Bokeh Review

4.5
April 28, 2009 | Jon Canfield | Software Reviews |

Introduction

Bokeh is a Photoshop plug-in from Alien Skin Software that simulates the focus effects of expensive fast lenses. It allows you to change the depth of field, place a radial sweet spot and add a vignette after the original photo has been taken. Bokeh differs from similar applications by accurately simulating the distinctive blurring and highlights of real lenses, such as the Canon EF 85mm f/1.2 II and the Micro-Nikkor 105mm f/2.8. Retailing for $199, Jon Canfield found out if Bokeh really is an effective substitute for all those expensive lenses...

Portrait photographers love fast lenses like the Canon 85 1.2 and Nikon or Zeiss lenses for the control over depth of field and the smooth out of focus blurring, or bokeh, that these lenses provide.

But, it's hard to justify the price tag for many of us. Photoshop users have been trying to simulate these effects for years – first with Gaussian Blur, and more recently Lens Blur. It works, but it isn't close to the real thing.

That's where Alien Skin's Bokeh (http://www.alienskin.com) comes in.

Bokeh is different because of the way it simulates different lenses to emulate their bokeh at various apertures. Along with realistic blurring from these lenses, you can also simulate various tilt-shift lenses, apply vignetting ala Holga or Lomo type cameras, and apply shapes to your out-of-focus highlights.

Ease of Use

Bokeh Figure 1

The list of presets included with Bokeh is very impressive. There are various blur level presets for different lenses and aperture settings, along with vignettes. Of course, you can also customize any of these presets to fine-tune the effect for your needs. In Figure 2, I've applied a 50% blur with a vignette simulating the Canon EF 85 f1.2 II at f1.2. The blurring is startlingly realistic, and side-by-side I'd be very hard pressed to tell which was natural and which was done in Bokeh.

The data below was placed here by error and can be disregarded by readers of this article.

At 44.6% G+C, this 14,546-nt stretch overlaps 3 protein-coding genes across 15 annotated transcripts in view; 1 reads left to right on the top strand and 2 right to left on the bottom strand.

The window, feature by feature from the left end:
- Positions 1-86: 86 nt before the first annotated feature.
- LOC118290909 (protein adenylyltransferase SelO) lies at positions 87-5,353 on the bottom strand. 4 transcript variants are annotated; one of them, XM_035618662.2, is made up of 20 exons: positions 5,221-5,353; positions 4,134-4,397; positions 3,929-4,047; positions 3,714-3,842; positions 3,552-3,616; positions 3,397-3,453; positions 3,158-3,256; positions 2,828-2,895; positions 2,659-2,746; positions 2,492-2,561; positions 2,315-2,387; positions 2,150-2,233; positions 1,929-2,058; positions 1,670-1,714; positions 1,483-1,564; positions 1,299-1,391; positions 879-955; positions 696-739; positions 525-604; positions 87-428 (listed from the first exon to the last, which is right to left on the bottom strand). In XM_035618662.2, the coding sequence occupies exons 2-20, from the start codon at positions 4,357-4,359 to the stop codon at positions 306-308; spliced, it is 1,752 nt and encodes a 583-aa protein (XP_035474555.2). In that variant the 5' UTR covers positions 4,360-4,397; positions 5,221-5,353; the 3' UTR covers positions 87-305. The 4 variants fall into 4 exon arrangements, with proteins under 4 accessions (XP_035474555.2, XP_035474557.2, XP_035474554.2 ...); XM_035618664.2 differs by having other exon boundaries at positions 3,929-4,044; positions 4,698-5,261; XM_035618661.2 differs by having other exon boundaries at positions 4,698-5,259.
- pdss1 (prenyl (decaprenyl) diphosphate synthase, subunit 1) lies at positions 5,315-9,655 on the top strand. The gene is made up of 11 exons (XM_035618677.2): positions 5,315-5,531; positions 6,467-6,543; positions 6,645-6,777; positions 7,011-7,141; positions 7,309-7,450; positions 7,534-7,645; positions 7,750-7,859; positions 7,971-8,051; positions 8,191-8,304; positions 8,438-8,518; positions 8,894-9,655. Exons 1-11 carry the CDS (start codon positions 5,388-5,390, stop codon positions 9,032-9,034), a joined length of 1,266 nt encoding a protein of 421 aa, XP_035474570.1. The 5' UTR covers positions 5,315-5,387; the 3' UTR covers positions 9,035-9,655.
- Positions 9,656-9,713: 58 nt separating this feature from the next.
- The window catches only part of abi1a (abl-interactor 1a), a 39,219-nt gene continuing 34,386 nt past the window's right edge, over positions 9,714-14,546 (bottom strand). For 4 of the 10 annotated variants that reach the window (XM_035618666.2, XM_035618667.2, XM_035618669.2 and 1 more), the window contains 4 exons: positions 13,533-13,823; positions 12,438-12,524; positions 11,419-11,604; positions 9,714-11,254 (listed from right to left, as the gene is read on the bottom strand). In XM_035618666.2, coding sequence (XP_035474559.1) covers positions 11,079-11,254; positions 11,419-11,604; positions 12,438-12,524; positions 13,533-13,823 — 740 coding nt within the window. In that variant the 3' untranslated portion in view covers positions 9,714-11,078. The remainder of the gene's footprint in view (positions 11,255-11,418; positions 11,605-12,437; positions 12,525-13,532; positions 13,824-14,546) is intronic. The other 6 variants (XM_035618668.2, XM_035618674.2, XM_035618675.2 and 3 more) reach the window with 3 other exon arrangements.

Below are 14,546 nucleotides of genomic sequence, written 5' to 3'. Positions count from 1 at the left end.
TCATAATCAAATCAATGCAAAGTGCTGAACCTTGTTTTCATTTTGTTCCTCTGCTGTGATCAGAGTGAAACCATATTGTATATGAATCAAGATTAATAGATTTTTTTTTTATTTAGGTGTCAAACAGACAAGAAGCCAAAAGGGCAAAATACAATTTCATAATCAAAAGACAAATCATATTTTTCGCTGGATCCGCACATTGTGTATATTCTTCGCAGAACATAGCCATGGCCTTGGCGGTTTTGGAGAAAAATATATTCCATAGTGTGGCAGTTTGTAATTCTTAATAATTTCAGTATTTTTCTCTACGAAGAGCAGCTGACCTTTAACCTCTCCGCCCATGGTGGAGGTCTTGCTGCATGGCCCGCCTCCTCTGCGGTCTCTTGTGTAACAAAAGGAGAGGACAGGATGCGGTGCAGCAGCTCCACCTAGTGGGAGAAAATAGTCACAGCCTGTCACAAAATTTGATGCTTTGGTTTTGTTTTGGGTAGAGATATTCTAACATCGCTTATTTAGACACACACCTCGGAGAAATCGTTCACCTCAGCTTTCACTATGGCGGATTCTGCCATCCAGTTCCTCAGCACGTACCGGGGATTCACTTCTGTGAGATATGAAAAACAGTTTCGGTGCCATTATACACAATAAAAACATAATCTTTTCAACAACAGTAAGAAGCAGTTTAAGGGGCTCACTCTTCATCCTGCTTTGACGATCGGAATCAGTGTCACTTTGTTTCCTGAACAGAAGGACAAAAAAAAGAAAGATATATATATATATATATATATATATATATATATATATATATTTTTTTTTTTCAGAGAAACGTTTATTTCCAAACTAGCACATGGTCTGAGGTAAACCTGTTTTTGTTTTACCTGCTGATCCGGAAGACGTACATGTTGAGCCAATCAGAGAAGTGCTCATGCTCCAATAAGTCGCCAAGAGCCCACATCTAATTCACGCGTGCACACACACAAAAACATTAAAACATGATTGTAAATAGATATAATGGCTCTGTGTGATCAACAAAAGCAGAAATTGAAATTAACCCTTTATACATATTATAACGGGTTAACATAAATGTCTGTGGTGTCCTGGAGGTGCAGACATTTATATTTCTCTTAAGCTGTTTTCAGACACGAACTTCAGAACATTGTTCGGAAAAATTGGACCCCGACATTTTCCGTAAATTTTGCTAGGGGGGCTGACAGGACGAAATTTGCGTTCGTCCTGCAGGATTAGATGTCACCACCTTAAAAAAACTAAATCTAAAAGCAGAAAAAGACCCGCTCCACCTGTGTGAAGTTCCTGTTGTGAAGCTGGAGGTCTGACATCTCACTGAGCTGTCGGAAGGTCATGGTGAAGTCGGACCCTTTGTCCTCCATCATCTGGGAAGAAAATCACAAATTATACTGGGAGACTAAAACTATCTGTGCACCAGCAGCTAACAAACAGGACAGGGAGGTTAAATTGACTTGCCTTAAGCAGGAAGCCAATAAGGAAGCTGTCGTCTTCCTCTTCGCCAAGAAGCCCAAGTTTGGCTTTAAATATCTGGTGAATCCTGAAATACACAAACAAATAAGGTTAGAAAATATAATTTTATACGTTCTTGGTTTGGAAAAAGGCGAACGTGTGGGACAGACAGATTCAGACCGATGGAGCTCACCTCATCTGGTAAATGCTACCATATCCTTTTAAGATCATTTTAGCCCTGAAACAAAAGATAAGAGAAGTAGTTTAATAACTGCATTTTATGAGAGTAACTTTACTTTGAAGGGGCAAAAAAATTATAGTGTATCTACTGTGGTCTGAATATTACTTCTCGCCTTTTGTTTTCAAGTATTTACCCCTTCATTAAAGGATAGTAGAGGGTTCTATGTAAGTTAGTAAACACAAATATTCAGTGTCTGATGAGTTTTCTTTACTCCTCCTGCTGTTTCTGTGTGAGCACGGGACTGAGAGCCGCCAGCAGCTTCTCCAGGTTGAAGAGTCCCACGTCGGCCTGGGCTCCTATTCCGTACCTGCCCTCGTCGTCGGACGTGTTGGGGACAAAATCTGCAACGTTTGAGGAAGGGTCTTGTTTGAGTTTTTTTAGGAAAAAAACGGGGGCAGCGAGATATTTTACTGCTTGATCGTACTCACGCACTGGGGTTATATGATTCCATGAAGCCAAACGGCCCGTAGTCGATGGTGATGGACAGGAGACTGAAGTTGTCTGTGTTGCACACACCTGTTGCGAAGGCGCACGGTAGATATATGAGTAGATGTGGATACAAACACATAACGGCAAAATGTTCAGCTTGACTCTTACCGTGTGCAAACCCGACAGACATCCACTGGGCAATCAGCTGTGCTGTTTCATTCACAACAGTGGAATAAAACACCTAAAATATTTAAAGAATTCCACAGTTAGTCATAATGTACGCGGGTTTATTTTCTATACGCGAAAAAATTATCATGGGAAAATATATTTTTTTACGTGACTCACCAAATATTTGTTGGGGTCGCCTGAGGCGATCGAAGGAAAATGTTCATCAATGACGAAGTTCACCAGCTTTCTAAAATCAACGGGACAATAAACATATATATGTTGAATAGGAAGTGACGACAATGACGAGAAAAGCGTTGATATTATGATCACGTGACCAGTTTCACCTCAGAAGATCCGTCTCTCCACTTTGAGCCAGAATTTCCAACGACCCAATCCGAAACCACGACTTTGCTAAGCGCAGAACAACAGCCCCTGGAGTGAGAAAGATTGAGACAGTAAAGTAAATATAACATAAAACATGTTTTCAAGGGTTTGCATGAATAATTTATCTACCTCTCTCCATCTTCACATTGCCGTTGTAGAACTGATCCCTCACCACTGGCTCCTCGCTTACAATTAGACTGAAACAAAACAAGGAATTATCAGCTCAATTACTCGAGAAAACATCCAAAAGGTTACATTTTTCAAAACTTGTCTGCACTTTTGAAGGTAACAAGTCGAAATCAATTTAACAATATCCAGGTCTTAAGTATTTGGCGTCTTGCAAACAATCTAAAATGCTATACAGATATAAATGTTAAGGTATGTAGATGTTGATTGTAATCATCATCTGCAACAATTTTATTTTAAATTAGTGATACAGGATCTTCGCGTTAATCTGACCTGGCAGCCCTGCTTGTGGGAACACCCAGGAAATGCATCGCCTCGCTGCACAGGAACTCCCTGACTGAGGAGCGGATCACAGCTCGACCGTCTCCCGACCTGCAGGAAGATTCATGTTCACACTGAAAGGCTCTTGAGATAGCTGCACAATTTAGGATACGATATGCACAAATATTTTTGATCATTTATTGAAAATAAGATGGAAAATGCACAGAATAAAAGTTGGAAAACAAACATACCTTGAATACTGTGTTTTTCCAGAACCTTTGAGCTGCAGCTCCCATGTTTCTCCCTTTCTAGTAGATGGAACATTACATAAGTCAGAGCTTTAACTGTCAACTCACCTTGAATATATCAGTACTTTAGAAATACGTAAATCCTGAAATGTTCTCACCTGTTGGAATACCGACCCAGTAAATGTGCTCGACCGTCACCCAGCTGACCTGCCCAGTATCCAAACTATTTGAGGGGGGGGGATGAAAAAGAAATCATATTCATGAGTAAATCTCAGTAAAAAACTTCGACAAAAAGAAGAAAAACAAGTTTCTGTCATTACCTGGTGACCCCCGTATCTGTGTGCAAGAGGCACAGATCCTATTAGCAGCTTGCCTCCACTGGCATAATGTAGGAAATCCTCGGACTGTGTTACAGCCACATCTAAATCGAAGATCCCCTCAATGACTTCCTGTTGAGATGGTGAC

Bokeh Figure 2

The easiest way to use Bokeh is to select the area to preserve, or to create a mask for the area you want to protect. In this example (Figure 3), I've selected Cyley to retain the details I want to keep in sharp focus – essentially, if it's not green, it isn't masked for this one.

Bokeh Figure 3

With the selection made, choose Bokeh from the Filter menu. In Figure 4, the image shows the out of focus effect with the basic setting applied. I want to modify this to emulate the Canon 85 f1.2L II. To start, I've selected the preset for this lens with a 20% blur applied and the f1.2 aperture setting (Figure 5).

Bokeh Figure 4

Bokeh Figure 5

There isn't a huge difference between these two presets, and I want to have my out of focus areas even softer, so I selected the 50% blur with the same lens settings (Figure 6).

Bokeh Figure 6

To fine-tune the effect, select the Bokeh tab. Here you'll be able to specify how the blur is applied to your image, as well as the Focus Region. For this particular image, the standard Selection type is what I want to use, but I can also apply either a Radial, for a rounded focus area, or a Planar for controlling where the blur begins and how far it extends before becoming full strength.

Bokeh Figure 7

Other controls set the highlight enhancement and aperture diaphragm shape and blade curvature. The one control I find very interesting and useful here is the Creamy slider. Creamy adjusts how soft the shape of the aperture focus is. Figures 8 and 9 show the default of 0% and the less creamy effect with the control set to -50.

Bokeh Figure 8

Bokeh Figure 9

Entry Tags

lens, software, lenses, tilt-shift, blur, alien skin, depth of field, bokeh, vignette

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Your Comments

4 Comments | Newest Oldest First | Post a Comment

#1 Paul

More and more, a photo is just a starting point to make whatever image you desire. However smart this software is, I consider the result no longer a photo. Next thing, when you take a picture of your wife, software automatically replaces her with a stock photo of a model. Look how pretty my wife is.

10:02 pm - Tuesday, April 28, 2009

#2 Mark

Paul, I think you have a great idea on your hands there. You can call it “Wishful Thinking”

3:56 pm - Wednesday, April 29, 2009

#3 image enhancement

Great bit of information.  thanks.

7:18 am - Tuesday, May 12, 2009

#4 seo firm

Really great review! Now I want to get it and play with it!

8:11 am - Saturday, February 13, 2010